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Get ready for radical new interpretations of labor law



President Obama on Saturday announced his intention to make 15 recess appointments, including two Democratic lawyers to serve on the National Labor Relations Board: Mark Pearce, a Buffalo, N.Y., labor lawyer, and Craig Becker, a law professor and SEIU and AFL-CIO counsel. Becker had drawn vehement opposition from business groups, not just for his union affiliations -- he becomes the first NLRB member to have actually been a union employee -- but for his writings* that argued employers have no legal standing when unions attempt to organize a workplace. (We've been covering the nominations for months in posts at Shopfloor.org, the blog of the National Association of Manufacturers.)

Two former NLRB members today predicted serious consequences of the Becker and Pearce appointments, which makes the NLRB's current make-up four Democrats to one Republican. Peter Kirsanow, a Cleveland attorney who served on the NLRB from 2006-2007, commented at National Review Online's The Corner:

[The] Board could adopt rules recognizing minority unions, implement "quickie" elections, grant unions greater access to employees for organizational purposes, restrict employer options during union campaigns and elections, recast supervisors' roles during election campaigns, leverage neutrality/card-check agreements by overturning certain Bush Board decisions, and increase the use of mail-ballot elections.

John Raudabaugh, a board member from 1990-93, issued an analysis from his law firm, Nixon Peabody, arguing that, among other steps, a "reenergized, partisan" NLRB might shorten the time span for representation elections and reverse a series of major decisions, which he lists. Also:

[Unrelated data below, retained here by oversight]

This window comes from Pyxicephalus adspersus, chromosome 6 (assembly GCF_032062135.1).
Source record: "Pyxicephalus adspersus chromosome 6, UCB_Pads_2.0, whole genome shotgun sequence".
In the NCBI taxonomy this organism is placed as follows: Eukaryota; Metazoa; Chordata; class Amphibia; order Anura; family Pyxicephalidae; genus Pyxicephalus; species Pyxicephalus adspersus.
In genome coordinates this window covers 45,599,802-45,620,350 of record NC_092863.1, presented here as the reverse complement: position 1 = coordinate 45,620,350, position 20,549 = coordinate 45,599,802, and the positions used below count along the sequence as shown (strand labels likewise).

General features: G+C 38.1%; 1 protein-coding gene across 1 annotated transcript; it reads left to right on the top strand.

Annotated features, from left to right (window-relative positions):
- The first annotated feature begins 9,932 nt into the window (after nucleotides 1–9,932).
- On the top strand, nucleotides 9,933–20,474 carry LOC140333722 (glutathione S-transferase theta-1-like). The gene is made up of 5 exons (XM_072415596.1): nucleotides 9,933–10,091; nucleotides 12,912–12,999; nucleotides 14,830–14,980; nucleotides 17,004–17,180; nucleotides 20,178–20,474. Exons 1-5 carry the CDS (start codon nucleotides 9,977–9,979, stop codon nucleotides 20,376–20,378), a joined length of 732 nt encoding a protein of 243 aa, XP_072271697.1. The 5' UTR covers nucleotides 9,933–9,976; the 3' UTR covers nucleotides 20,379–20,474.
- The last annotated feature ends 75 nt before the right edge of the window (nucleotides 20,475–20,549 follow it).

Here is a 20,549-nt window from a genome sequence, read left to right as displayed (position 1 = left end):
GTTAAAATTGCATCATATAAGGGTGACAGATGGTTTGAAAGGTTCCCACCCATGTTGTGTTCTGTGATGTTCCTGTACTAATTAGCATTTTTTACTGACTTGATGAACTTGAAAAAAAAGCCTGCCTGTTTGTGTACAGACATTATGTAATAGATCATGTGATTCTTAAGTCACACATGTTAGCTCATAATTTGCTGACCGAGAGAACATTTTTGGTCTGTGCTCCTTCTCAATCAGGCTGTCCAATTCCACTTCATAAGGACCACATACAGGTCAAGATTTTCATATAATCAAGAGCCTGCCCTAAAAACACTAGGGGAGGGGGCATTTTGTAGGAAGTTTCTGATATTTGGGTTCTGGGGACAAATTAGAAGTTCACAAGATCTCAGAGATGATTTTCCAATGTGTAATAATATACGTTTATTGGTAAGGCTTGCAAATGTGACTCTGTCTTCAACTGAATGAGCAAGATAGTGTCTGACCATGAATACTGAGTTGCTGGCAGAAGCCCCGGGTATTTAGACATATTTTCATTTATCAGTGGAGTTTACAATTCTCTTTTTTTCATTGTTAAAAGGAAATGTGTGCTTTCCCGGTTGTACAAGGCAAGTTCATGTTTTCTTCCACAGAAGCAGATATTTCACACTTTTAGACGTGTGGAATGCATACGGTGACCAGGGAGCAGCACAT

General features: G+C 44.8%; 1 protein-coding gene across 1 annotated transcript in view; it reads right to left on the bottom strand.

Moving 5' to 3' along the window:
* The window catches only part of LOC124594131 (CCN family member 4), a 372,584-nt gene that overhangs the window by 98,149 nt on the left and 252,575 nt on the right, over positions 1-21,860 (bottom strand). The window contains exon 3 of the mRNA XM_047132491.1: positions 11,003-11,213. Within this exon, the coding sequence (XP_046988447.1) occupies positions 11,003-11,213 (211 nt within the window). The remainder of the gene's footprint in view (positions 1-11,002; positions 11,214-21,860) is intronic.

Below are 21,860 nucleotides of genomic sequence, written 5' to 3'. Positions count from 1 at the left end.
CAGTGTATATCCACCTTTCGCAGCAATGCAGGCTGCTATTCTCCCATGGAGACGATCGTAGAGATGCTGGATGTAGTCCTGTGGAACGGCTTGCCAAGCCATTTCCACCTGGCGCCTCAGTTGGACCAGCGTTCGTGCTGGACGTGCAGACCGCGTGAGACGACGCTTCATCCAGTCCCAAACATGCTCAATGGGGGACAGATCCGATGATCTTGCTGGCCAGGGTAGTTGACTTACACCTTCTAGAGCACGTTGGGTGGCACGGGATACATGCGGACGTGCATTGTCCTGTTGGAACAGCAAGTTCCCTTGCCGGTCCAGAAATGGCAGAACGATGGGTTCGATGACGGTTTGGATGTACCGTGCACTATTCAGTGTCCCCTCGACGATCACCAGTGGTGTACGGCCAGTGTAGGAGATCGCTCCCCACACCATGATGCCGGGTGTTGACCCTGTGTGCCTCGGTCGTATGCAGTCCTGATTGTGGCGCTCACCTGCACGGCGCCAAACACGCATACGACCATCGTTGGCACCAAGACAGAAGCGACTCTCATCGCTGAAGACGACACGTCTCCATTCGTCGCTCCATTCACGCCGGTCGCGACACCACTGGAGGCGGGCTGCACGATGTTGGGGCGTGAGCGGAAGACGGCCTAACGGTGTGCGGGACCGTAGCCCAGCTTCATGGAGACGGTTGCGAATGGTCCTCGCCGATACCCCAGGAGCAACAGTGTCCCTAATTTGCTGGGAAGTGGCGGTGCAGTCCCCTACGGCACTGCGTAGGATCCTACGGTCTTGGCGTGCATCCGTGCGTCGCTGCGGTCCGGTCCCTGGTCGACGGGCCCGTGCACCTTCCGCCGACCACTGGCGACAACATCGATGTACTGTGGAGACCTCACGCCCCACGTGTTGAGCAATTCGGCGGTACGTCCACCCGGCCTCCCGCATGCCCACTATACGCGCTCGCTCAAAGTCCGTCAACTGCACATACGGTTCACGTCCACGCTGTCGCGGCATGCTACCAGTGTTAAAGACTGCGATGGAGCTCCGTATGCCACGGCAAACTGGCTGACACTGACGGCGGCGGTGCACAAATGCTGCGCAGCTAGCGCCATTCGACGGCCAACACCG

Additional targets. "Quickie" elections in less than the traditional 42 days from the filing of an election petition; limitations on employer speech; liberal findings to justify re-run elections, bargaining orders, special damages, and full back-pay awards; liberal interpretations of information requests to "facilitate" bargaining; and upending the common-law of contract interpretation to require bargaining and/or prevent unilateral management implementation of anything not clearly and unmistakably waived by the union by express contract language in the applicable collective agreement.

Inside Higher Ed also reports that a newly active board could reverse a 2004 decision that held Brown University graduate students could not unionize. Unions like SEIU would love another opportunity to unionize grad student teaching assistants.

* University of Minnesota Law Review, 1993, "Democracy in the Workplace: Union Representation Elections and Federal Labor Law." (Via FrumForum)

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Isaac Gorodetski
Project Manager,
Center for Legal Policy at the
Manhattan Institute
igorodetski@manhattan-institute.org

Katherine Lazarski
Press Officer,
Manhattan Institute
klazarski@manhattan-institute.org

 

Published by the Manhattan Institute

The Manhattan Insitute's Center for Legal Policy.